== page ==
Back in July I posted an entry about how internet sites were limiting access to their content through various means. At the end of the entry, I promised to think upon it and post a follow up later.
Well, here I am posting a follow up.
I had hoped to do a little more reading on consumer psychology before posting, but it doesn’t look as if that might happen any time soon. Since I posted last week about how new media entertainment was taking a page from live performance’s book, I figured that was enough reason to post about how we should steal a little bit from them.
At the end of my entry in July I had posted that the only way I could see arts organizations doing something similar was if the first part of the show was free and then re-entry after intermission cost the ticket price.
The more I thought about it, the less crazy it seemed. (Though granted, was still crazy.) Performing organizations frequently have free performances to try to lure people in, why not partially free performances? Also, there are a number of performing arts companies that have fundraising appeals that point out that the ticket price only pays for the show until intermission. This turns that around so you can claim the sponsors paid for you to get in the first act, now the rest of the show is up to you.
Will people go home at intermission feeling they have gotten their fill? Perhaps. Performances with a plot of some sort would probably fare better than a collection of repetory pieces. A novice theatre attendee is probably more likely to feel a need to go see the end of Death of a Salesman than a novice symphony attendee might feel compelled to hear a Mozart piece based on the Bach he heard in the first half of the evening.
On the other hand, reading the psychology of decision making scenarios Andrew Taylor presented back in May, I could see a newbie deciding that after getting a babysitter, driving and paying for parking, maybe it is worth paying for the second half.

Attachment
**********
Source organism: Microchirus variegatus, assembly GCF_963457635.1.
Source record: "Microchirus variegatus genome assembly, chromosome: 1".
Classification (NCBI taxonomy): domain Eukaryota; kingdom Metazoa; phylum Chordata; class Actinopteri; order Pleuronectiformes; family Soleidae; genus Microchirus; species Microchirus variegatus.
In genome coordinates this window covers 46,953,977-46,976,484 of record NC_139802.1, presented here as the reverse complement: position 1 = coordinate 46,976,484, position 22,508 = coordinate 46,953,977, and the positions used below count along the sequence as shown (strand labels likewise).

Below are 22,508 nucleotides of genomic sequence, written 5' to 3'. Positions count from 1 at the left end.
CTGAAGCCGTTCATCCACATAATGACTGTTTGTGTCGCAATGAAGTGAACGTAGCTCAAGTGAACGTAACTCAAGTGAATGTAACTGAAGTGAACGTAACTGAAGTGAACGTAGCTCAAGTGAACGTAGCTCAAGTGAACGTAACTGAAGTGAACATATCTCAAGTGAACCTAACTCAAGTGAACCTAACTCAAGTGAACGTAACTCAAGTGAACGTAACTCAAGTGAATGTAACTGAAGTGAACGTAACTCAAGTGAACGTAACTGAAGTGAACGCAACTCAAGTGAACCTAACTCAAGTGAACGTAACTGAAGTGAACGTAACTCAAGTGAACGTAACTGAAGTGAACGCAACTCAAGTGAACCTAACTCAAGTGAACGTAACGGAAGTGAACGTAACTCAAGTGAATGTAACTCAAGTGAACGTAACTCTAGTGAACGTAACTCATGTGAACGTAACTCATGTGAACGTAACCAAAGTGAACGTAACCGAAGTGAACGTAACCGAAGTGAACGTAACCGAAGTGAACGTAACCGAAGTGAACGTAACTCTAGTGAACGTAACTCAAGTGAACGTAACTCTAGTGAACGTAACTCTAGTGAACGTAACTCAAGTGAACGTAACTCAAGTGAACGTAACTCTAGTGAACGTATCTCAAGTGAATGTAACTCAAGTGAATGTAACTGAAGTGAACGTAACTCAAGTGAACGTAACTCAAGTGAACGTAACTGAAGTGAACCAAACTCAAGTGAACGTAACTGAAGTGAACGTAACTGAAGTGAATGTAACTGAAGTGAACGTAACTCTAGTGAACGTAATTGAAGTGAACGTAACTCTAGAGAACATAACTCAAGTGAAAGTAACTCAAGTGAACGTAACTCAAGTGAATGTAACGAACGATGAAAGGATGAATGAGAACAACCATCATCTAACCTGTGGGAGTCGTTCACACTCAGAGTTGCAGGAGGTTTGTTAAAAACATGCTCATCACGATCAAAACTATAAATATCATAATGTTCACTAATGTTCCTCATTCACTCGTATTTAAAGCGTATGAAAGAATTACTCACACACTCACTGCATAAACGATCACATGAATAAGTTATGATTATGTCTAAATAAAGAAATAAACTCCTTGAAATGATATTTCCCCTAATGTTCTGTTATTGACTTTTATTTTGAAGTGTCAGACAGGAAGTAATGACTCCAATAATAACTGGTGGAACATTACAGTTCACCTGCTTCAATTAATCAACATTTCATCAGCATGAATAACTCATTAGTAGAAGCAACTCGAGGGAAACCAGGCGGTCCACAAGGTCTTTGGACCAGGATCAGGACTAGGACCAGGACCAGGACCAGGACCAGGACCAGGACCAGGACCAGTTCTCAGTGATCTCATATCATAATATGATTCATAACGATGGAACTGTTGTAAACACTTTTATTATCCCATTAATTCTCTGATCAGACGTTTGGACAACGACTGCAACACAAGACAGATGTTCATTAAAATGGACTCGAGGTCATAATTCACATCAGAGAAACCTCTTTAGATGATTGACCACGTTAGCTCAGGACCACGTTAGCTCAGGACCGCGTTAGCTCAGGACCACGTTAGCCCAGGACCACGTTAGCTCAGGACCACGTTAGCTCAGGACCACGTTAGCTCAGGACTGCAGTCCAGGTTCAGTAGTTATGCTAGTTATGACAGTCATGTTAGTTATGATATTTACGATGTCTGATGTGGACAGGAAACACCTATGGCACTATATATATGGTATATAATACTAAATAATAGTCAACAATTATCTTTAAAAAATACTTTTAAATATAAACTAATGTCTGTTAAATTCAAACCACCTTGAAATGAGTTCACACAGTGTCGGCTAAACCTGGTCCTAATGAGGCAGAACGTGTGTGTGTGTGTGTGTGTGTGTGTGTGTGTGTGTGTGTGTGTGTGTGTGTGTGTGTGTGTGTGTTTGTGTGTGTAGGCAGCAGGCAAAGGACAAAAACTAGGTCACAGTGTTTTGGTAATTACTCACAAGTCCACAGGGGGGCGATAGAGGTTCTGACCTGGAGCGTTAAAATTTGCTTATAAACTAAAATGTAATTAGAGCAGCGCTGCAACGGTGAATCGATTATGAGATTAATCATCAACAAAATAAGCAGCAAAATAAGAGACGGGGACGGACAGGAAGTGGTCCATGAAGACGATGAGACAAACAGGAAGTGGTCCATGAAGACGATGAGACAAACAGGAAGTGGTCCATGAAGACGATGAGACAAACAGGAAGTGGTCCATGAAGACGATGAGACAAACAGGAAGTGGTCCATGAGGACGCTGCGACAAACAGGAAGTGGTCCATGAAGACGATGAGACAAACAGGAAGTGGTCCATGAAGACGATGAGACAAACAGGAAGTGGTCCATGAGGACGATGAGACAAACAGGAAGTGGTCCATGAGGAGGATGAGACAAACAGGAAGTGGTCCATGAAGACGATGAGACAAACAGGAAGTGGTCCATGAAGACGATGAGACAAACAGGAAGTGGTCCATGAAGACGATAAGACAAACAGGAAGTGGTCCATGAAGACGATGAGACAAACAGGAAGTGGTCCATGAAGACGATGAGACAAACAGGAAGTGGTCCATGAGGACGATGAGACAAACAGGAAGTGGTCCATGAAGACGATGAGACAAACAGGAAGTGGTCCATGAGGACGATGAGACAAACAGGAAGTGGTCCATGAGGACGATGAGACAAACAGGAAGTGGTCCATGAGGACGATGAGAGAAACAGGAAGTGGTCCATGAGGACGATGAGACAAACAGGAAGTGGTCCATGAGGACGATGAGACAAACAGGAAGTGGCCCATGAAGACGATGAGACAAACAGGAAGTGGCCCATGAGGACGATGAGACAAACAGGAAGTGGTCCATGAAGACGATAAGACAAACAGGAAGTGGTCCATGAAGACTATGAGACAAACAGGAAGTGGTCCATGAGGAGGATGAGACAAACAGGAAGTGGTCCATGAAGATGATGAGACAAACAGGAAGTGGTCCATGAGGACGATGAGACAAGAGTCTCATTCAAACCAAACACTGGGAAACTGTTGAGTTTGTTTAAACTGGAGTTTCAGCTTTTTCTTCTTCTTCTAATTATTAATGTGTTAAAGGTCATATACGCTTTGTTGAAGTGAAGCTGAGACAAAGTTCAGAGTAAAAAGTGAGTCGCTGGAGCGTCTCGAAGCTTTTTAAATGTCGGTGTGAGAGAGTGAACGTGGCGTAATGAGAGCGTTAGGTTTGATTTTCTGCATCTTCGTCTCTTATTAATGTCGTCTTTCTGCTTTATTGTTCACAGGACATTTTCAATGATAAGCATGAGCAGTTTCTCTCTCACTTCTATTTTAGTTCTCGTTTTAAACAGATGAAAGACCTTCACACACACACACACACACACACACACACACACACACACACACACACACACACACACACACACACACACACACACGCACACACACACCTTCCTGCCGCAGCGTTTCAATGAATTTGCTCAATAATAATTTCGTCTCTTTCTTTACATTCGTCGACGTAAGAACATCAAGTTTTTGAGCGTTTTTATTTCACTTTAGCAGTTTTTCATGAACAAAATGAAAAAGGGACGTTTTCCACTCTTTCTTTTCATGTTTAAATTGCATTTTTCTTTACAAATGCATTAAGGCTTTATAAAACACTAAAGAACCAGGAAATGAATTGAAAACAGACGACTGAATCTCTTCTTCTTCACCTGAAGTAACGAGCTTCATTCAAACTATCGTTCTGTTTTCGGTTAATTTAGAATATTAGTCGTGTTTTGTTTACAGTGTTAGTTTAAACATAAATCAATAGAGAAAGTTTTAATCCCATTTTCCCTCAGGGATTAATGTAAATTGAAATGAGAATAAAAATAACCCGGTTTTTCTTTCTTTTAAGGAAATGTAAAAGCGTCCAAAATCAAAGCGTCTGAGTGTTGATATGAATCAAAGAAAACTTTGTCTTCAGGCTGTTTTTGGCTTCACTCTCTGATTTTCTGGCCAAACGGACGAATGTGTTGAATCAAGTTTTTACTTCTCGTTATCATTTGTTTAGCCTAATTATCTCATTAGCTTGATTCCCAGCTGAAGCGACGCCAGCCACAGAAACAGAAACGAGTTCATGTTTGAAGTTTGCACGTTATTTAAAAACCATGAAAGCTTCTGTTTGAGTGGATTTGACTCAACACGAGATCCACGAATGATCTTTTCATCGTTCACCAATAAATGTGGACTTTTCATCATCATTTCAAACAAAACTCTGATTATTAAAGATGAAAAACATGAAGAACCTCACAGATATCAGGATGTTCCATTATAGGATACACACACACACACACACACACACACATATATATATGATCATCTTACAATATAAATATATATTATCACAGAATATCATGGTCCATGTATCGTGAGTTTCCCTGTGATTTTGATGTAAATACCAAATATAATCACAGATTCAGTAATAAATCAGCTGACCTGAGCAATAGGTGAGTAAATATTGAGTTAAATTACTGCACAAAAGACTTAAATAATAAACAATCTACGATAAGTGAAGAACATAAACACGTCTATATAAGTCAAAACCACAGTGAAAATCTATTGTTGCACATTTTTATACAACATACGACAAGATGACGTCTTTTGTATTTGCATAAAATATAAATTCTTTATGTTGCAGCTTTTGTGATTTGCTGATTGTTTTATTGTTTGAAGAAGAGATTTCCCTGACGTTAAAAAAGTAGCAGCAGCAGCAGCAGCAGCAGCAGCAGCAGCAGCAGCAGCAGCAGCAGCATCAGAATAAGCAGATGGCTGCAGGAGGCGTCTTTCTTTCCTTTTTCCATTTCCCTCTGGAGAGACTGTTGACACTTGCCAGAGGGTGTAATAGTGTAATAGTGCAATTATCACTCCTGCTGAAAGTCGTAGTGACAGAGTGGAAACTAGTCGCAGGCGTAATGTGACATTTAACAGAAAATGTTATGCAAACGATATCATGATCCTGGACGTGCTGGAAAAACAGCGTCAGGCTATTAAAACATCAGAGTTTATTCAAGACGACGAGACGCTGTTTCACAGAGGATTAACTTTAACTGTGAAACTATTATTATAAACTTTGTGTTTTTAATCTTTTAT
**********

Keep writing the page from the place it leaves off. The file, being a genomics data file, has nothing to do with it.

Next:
Museums, I am still at the same place, sorry. Best I could suggest is a small exhibit in an antechamber with the ability to pay to enter the exhibit proper after getting a taste of it.
For performances, this sort of suggestion opens big cans of worms, even for those who might experiment with it only once a year to see how audiences like it.
First of all, there is front of house-instead of letting the box office and part of the usher staff go home after the show starts, their fun just begins at intermission.
Also, if you have reserved seating how do you handle that? Subscribers and those who know and trust the quality of your works will have purchased their tickets for the whole night’s performance in advance. But say that only fills up to the tenth row.
At intermission, the guy who got row Z is the first one out of the theatre because he is closest to the back, runs to the box office and buys tickets in row K so he can get closer. Guy in that seat in row K for the first act is annoyed. God forbid and people actually enjoy the show so much they start leaving during the first act to secure tickets closer to the stage.
A lot of theatres use bar code readers now so people can print of tickets at home. While you could use this and only charge people who scan in after intermission, you would then have to force people to scan in by 5 minutes to curtain so you could sell the vacant seats to people waiting at the box office before intermission was over (and of course, most empty seats will be singles and most people wanting seats will be in a party.)
Something like this would be best used either with General Admission audiences or for shows you know will be 80% sold so that you can set aside specific seats for this program and have no need to worry that you might end up with a gulf of 10 rows between your full night buyers and the half night taste testers.
The other issue is artistic-Do you end the first act with a bigger bang than necessary in hopes of luring people back for the second act even though the second act isn’t as exciting as the end of the first act lead them to believe? (I am looking at you Phantom of the Opera)
Then there are shows that are so short, an intermission makes no sense. Some shows are structured in a way that an audience loses its involvement in the momentum of the action if an intermission occurs.
Still, I have to think that there are some organizations out there for whom this sort of scheme might be just the thing they need to excite a community and provide an introduction to what the company does.